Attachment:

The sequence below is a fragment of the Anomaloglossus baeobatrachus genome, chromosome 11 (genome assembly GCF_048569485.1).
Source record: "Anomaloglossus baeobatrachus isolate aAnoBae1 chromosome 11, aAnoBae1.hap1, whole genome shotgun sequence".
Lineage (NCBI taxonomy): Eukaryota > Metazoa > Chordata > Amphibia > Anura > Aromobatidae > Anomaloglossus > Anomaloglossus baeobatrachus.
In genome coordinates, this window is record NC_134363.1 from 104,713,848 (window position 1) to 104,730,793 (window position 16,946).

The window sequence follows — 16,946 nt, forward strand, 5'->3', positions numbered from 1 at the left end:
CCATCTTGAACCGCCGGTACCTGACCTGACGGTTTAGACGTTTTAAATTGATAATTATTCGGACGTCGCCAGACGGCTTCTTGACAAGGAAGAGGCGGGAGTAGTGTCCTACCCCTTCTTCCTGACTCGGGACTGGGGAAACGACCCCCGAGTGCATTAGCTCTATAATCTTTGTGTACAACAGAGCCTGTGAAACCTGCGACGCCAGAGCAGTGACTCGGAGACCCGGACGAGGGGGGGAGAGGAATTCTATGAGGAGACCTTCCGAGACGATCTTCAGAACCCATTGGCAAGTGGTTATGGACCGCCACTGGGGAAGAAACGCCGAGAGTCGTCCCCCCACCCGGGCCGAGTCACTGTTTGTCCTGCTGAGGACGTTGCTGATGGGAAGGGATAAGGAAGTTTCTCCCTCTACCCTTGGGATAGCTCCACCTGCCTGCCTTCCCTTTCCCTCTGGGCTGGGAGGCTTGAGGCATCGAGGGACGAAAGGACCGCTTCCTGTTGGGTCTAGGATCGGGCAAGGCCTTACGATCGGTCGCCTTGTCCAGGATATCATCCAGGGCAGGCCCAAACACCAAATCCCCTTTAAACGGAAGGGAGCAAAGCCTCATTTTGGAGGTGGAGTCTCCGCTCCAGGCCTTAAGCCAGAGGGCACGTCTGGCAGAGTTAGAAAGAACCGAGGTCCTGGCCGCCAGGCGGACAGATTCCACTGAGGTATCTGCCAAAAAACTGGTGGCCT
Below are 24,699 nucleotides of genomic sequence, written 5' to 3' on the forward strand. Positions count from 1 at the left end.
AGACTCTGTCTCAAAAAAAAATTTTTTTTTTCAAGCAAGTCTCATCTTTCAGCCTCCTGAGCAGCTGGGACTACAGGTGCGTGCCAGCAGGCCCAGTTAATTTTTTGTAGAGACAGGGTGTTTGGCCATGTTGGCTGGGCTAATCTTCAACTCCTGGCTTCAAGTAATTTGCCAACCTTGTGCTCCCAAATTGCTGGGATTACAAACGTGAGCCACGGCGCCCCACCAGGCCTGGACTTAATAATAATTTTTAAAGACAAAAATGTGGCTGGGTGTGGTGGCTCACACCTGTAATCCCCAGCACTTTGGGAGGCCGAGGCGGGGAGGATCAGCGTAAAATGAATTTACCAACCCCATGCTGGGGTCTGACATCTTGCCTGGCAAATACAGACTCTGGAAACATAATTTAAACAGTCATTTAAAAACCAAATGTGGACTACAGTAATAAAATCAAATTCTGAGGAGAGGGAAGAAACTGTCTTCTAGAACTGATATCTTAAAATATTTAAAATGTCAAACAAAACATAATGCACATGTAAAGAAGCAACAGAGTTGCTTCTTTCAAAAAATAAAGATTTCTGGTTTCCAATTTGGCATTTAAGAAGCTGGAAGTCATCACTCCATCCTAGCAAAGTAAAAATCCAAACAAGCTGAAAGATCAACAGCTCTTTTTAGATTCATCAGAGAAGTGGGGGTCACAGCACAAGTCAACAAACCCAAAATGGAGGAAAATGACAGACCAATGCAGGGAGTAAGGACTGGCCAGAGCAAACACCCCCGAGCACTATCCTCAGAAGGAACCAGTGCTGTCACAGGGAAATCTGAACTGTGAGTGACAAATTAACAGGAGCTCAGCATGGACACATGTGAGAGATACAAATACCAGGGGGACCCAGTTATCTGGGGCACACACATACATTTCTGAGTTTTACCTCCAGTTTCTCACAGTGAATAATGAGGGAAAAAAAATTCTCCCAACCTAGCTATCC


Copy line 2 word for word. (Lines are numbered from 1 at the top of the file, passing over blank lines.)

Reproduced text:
Source record: "Anomaloglossus baeobatrachus isolate aAnoBae1 chromosome 11, aAnoBae1.hap1, whole genome shotgun sequence".